What Is Unitarian Universalism?
Unitarian Universalism is a liberal religion that embraces theological diversity. Our faith has evolved through a long history, with origins in European Christian traditions. Unitarian Universalism today is the result of the 1961 consolidation of the American Unitarian Association and the Universalist Church of America. To learn more about the history and evolution of our faith, please go to the Unitarian Universalist Association website.
While our congregations uphold shared principles, individual Unitarian Universalists may discern their own beliefs about theological issues. As there is no official Unitarian Universalist creed, Unitarian Universalists are free to search for truth on many paths.
We welcome people who identify with and draw inspiration from athiesm and agnosticism, Buddhism, Christianity, Humanism, Judiasm, Paganism, and other religious or philosophical traditions.
Principles of the Unitarian Universalist Association
We, the member congregations of the Unitarian Universalist Association, covenant to affirm and promote:
The living tradition which we share draws from many sources:
- The inherent dignity and worth of every person;
- Justice, equity and compassion in human relations;
- Acceptance of one another and encouragement to spiritual growth in our congregations;
- A free and responsible search for truth and meaning;
- The right of conscience and the use of the democratic process within our congregations and in society at large;
- The goal of world community with peace, liberty, and justice for all;
- Respect for the interdependent web of all existence of which we are a part.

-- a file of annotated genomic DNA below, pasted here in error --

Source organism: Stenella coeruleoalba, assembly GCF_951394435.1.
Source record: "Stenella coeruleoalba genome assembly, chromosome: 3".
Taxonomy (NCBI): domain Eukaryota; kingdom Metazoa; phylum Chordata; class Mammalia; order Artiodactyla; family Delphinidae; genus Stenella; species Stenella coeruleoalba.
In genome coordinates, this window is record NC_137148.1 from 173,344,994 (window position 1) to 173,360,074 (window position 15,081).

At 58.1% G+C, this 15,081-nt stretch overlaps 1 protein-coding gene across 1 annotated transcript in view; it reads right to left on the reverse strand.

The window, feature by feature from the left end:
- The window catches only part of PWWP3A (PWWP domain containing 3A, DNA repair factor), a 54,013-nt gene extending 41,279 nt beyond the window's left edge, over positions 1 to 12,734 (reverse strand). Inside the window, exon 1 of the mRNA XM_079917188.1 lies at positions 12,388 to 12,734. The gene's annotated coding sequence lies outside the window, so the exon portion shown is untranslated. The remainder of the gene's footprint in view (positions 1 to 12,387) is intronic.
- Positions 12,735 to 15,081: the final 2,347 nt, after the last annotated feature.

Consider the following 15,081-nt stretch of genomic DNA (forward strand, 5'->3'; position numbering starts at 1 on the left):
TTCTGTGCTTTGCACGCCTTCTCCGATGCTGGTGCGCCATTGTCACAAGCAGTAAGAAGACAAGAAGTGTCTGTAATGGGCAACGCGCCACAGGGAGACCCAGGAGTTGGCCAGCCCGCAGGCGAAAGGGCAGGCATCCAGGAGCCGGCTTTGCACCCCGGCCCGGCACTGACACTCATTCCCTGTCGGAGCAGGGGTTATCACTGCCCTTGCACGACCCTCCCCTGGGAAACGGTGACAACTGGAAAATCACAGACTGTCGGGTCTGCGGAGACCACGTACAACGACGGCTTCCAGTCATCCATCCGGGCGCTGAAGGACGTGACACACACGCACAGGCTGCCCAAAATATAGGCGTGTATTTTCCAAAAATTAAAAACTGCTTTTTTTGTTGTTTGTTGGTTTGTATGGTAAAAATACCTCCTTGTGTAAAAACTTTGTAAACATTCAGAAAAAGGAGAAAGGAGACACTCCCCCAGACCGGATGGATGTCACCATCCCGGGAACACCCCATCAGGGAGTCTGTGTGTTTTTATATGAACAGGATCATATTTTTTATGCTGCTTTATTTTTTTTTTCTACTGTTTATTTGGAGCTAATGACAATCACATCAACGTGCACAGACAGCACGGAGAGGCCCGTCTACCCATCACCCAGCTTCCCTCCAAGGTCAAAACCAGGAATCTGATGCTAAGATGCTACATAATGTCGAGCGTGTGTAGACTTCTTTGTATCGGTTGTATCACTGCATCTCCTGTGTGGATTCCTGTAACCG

- Direct experience of that transcending mystery and wonder, affirmed in all cultures, which moves us to a renewal of the spirit and an openness to the forces which create and uphold life;
- Words and deeds of prophetic women and men which challenge us to confront powers and structures of evil with justice, compassion, and the transforming power of love;
- Wisdom from the world's religions which inspires us in our ethical and spiritual life;
- Jewish and Christian teachings which call us to respond to God's love by loving our neighbors as ourselves;
- Humanist teachings which counsel us to heed the guidance of reason and the results of science, and warn us against idolatries of the mind and spirit;
- Spiritual teachings of earth-centered traditions which celebrate the sacred circle of life and instruct us to live in harmony with the rhythms of nature.
Grateful for the religious pluralism which enriches and ennobles our faith, we are inspired to deepen our understanding and expand our vision. As free congregations we enter into this covenant, promising to one another our mutual trust and support.
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